“They expected the bank to perform better. And we should have performed better. I do not blame them. I blame myself,” said Li
“[Elliott] said our placement to Sumitomo was a wrong move, and we should have had a rights issue. But a rights issue would have meant we would have to discount the shares by 30 to 40 per cent or more. And we would have to pay a fee to underwrite the shares. We would have got much less than what we [got]. We placed the shares at a premium to a strategic shareholder. I just could not understand the logic of what they accused us of.”
As a member of the Hong Kong Basic Law drafting committee, Li first saw the potential of China in the 1980s and 1990s, which motivated him to take the industry lead in expanding into China. This first mover advantage saw BEA create the mainland’s second biggest foreign banking network with 129 branches and sub-branches in over 45 cities.
That coverage first translated into record profits, but lately has turned into one of the worst non-performing loan situations among its banking peers. Nonetheless, Li said he’s happy with what has been achieved, even in face of “head on competition” amid China’s latest foreign exchange and interest rate liberalisation policies.
“I would be more happy if not for the recent downturn in China. The downturn last year was very difficult for us,” said Li, conceding that the mainland had overexpanded credit in the crisis years and that had now come back to haunt China.
“I won’t say it is the worst [crisis in my career], but it definitely is shaping up to be a quite bad one. We have to be realistic. We have to face facts. This is the situation,” he said.
“I don’t think the downturn is going to last that long. Towards this year or early next year, we’ll see an upturn. But at the moment, we are still suffering. Everyone is...but I am confident the future is bright. We’ll continue to grow but we won’t grow as fast as before.”
Whereas early in his career as head of the family bank Li had to navigate around the monopolies of British banks protected under the colonial government’s policy, today’s competition has shifted in favour of mainland Chinese challengers.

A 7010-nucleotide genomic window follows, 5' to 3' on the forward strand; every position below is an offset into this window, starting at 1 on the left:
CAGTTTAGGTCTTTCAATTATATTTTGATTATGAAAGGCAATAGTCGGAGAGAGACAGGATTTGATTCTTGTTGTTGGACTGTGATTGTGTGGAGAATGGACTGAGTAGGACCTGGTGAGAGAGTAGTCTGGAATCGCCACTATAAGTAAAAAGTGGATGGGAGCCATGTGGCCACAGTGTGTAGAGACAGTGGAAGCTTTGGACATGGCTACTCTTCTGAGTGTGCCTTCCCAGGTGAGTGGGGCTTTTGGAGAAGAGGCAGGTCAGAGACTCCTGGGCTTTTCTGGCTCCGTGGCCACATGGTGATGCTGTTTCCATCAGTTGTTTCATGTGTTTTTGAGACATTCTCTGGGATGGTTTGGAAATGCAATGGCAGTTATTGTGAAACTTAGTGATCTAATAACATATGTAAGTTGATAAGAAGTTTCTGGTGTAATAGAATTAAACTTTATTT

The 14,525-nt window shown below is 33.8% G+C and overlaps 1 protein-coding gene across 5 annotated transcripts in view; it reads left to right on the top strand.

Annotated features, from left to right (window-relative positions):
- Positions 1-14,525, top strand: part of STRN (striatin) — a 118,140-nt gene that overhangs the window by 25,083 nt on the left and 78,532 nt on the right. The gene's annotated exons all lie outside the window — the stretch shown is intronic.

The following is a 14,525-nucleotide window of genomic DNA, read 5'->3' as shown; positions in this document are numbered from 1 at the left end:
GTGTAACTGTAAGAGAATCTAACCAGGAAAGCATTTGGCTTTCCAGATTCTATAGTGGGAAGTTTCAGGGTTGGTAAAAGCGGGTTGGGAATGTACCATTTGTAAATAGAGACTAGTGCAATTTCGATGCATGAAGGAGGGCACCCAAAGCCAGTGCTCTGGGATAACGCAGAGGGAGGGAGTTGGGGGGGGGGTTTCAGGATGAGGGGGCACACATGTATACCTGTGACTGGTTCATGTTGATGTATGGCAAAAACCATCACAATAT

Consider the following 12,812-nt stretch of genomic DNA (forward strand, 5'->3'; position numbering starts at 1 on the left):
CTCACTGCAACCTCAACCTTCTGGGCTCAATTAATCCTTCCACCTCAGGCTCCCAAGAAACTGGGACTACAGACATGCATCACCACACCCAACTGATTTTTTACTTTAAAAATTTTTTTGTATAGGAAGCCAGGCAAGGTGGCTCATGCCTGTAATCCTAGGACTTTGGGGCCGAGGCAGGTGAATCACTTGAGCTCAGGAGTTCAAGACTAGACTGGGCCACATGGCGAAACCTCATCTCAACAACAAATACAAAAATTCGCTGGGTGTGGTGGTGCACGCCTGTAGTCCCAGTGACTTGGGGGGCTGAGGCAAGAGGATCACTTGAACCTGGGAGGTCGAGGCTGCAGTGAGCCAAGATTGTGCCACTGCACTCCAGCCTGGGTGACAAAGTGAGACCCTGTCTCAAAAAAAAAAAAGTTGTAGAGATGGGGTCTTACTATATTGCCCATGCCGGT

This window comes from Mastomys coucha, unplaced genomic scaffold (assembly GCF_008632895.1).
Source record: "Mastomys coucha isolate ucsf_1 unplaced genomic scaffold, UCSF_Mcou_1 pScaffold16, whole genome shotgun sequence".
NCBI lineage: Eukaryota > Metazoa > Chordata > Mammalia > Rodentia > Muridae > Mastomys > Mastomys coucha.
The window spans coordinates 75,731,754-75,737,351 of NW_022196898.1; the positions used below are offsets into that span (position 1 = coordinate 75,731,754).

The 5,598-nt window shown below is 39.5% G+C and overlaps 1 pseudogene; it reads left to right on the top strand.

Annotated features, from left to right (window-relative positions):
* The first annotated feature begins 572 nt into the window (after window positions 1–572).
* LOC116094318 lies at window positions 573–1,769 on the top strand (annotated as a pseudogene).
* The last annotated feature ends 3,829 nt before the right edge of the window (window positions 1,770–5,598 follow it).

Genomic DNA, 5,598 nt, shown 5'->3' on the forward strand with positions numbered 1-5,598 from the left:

Li believes there will always be a difference between Hong Kong and mainland banks, even with continued policy opening by Beijing.
“In renminbi, Bank of China is going to dominate because they have a renminbi base in China, so it’s to their advantage. And we in Hong Kong, being a Hong Kong bank, will always have a slight disadvantage. But Bank of China is quite fair to other banks, unlike before [when British banks dominated],” he said.
Knowledgeable industry sources say HSBC never granted a real credit line to BEA. To this day, the highest it has ever been was at HK$25 million.
To compete against much larger lenders, BEA found its niche through better service and reputation.
“We support our customers through thick and thin. Good and bad times,” Li said, acknowledging that the high NPL levels are partly a result of this approach.
Asked if he has any lessons to pass on to young people, Li said he has always gone by a motto carved into a wooden ornament given to him by his guardian when he was first sent alone to an English public school at the age of 13. It reads:“There is a million reason for failure but not a single excuse.”
“Banking is all about relationships, and the personal touch. When I call on our customers, I still feel great satisfaction when they tell us how they grow their business, what they would like to do and how they consider Bank of East Asia was of help to them. They wouldn’t go to other banks. I’m very happy when I hear that.
“You know whether to back your client, whether you trust your client, even they may make a bad loan today. It’s a matter of judgement and experience.”